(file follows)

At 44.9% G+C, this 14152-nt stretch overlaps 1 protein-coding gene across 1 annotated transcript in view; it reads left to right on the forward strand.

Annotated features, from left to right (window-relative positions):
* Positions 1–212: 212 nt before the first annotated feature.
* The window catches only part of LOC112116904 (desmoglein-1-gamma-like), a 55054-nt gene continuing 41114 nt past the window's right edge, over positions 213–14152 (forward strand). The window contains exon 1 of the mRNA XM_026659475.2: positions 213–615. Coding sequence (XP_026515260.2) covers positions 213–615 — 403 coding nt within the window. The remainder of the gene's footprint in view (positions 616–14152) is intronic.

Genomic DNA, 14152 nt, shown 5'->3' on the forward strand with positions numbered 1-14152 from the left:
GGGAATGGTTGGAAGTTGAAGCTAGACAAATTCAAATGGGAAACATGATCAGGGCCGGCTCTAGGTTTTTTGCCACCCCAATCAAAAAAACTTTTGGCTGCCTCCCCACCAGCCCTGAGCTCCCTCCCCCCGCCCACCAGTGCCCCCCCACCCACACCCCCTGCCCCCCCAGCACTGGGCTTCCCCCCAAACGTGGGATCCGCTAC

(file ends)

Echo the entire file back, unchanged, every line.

At 44.9% G+C, this 14152-nt stretch overlaps 1 protein-coding gene across 1 annotated transcript in view; it reads left to right on the forward strand.

Annotated features, from left to right (window-relative positions):
* Positions 1–212: 212 nt before the first annotated feature.
* The window catches only part of LOC112116904 (desmoglein-1-gamma-like), a 55054-nt gene continuing 41114 nt past the window's right edge, over positions 213–14152 (forward strand). The window contains exon 1 of the mRNA XM_026659475.2: positions 213–615. Coding sequence (XP_026515260.2) covers positions 213–615 — 403 coding nt within the window. The remainder of the gene's footprint in view (positions 616–14152) is intronic.

Genomic DNA, 14152 nt, shown 5'->3' on the forward strand with positions numbered 1-14152 from the left:
GGGAATGGTTGGAAGTTGAAGCTAGACAAATTCAAATGGGAAACATGATCAGGGCCGGCTCTAGGTTTTTTGCCACCCCAATCAAAAAAACTTTTGGCTGCCTCCCCACCAGCCCTGAGCTCCCTCCCCCCGCCCACCAGTGCCCCCCCACCCACACCCCCTGCCCCCCCAGCACTGGGCTTCCCCCCAAACGTGGGATCCGCTAC